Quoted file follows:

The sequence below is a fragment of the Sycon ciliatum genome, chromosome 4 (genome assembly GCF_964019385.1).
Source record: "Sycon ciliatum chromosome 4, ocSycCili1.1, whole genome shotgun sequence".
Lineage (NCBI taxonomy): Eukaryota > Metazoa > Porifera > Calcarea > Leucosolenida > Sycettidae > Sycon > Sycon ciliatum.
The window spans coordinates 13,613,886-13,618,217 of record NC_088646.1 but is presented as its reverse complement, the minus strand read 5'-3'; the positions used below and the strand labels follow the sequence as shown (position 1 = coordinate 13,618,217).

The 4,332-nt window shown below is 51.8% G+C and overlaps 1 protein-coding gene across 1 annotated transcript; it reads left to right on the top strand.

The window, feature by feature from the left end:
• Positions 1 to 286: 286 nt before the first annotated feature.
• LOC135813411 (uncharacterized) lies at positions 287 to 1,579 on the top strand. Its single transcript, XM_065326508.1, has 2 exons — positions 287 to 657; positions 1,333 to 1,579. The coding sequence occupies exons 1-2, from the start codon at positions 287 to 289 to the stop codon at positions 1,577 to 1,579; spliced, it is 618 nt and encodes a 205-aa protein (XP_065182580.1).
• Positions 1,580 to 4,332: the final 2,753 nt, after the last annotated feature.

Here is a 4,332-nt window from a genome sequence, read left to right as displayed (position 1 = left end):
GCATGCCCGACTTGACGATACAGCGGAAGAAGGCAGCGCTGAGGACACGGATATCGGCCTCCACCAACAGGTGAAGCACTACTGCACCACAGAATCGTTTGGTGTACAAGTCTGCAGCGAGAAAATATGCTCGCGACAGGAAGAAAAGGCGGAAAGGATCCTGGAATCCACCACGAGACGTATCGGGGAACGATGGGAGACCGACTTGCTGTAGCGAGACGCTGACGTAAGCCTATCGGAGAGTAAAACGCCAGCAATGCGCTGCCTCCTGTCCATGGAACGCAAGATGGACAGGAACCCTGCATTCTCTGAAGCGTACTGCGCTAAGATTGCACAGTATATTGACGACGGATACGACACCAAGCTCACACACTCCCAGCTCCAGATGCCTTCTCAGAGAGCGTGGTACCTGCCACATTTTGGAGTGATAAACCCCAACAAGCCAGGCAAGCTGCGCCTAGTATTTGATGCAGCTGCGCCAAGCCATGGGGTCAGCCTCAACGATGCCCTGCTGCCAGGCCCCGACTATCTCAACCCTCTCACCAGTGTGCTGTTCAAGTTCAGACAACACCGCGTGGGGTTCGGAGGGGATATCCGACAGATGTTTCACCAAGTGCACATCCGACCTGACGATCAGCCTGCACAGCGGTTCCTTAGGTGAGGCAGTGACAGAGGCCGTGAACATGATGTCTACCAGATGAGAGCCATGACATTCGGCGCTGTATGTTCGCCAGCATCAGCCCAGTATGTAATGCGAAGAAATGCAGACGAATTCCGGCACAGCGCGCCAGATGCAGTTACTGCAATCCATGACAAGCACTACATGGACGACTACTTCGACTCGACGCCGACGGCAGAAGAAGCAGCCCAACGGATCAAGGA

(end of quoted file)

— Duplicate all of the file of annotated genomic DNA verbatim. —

The sequence below is a fragment of the Sycon ciliatum genome, chromosome 4 (genome assembly GCF_964019385.1).
Source record: "Sycon ciliatum chromosome 4, ocSycCili1.1, whole genome shotgun sequence".
Lineage (NCBI taxonomy): Eukaryota > Metazoa > Porifera > Calcarea > Leucosolenida > Sycettidae > Sycon > Sycon ciliatum.
The window spans coordinates 13,613,886-13,618,217 of record NC_088646.1 but is presented as its reverse complement, the minus strand read 5'-3'; the positions used below and the strand labels follow the sequence as shown (position 1 = coordinate 13,618,217).

The 4,332-nt window shown below is 51.8% G+C and overlaps 1 protein-coding gene across 1 annotated transcript; it reads left to right on the top strand.

The window, feature by feature from the left end:
• Positions 1 to 286: 286 nt before the first annotated feature.
• LOC135813411 (uncharacterized) lies at positions 287 to 1,579 on the top strand. Its single transcript, XM_065326508.1, has 2 exons — positions 287 to 657; positions 1,333 to 1,579. The coding sequence occupies exons 1-2, from the start codon at positions 287 to 289 to the stop codon at positions 1,577 to 1,579; spliced, it is 618 nt and encodes a 205-aa protein (XP_065182580.1).
• Positions 1,580 to 4,332: the final 2,753 nt, after the last annotated feature.

Here is a 4,332-nt window from a genome sequence, read left to right as displayed (position 1 = left end):
GCATGCCCGACTTGACGATACAGCGGAAGAAGGCAGCGCTGAGGACACGGATATCGGCCTCCACCAACAGGTGAAGCACTACTGCACCACAGAATCGTTTGGTGTACAAGTCTGCAGCGAGAAAATATGCTCGCGACAGGAAGAAAAGGCGGAAAGGATCCTGGAATCCACCACGAGACGTATCGGGGAACGATGGGAGACCGACTTGCTGTAGCGAGACGCTGACGTAAGCCTATCGGAGAGTAAAACGCCAGCAATGCGCTGCCTCCTGTCCATGGAACGCAAGATGGACAGGAACCCTGCATTCTCTGAAGCGTACTGCGCTAAGATTGCACAGTATATTGACGACGGATACGACACCAAGCTCACACACTCCCAGCTCCAGATGCCTTCTCAGAGAGCGTGGTACCTGCCACATTTTGGAGTGATAAACCCCAACAAGCCAGGCAAGCTGCGCCTAGTATTTGATGCAGCTGCGCCAAGCCATGGGGTCAGCCTCAACGATGCCCTGCTGCCAGGCCCCGACTATCTCAACCCTCTCACCAGTGTGCTGTTCAAGTTCAGACAACACCGCGTGGGGTTCGGAGGGGATATCCGACAGATGTTTCACCAAGTGCACATCCGACCTGACGATCAGCCTGCACAGCGGTTCCTTAGGTGAGGCAGTGACAGAGGCCGTGAACATGATGTCTACCAGATGAGAGCCATGACATTCGGCGCTGTATGTTCGCCAGCATCAGCCCAGTATGTAATGCGAAGAAATGCAGACGAATTCCGGCACAGCGCGCCAGATGCAGTTACTGCAATCCATGACAAGCACTACATGGACGACTACTTCGACTCGACGCCGACGGCAGAAGAAGCAGCCCAACGGATCAAGGA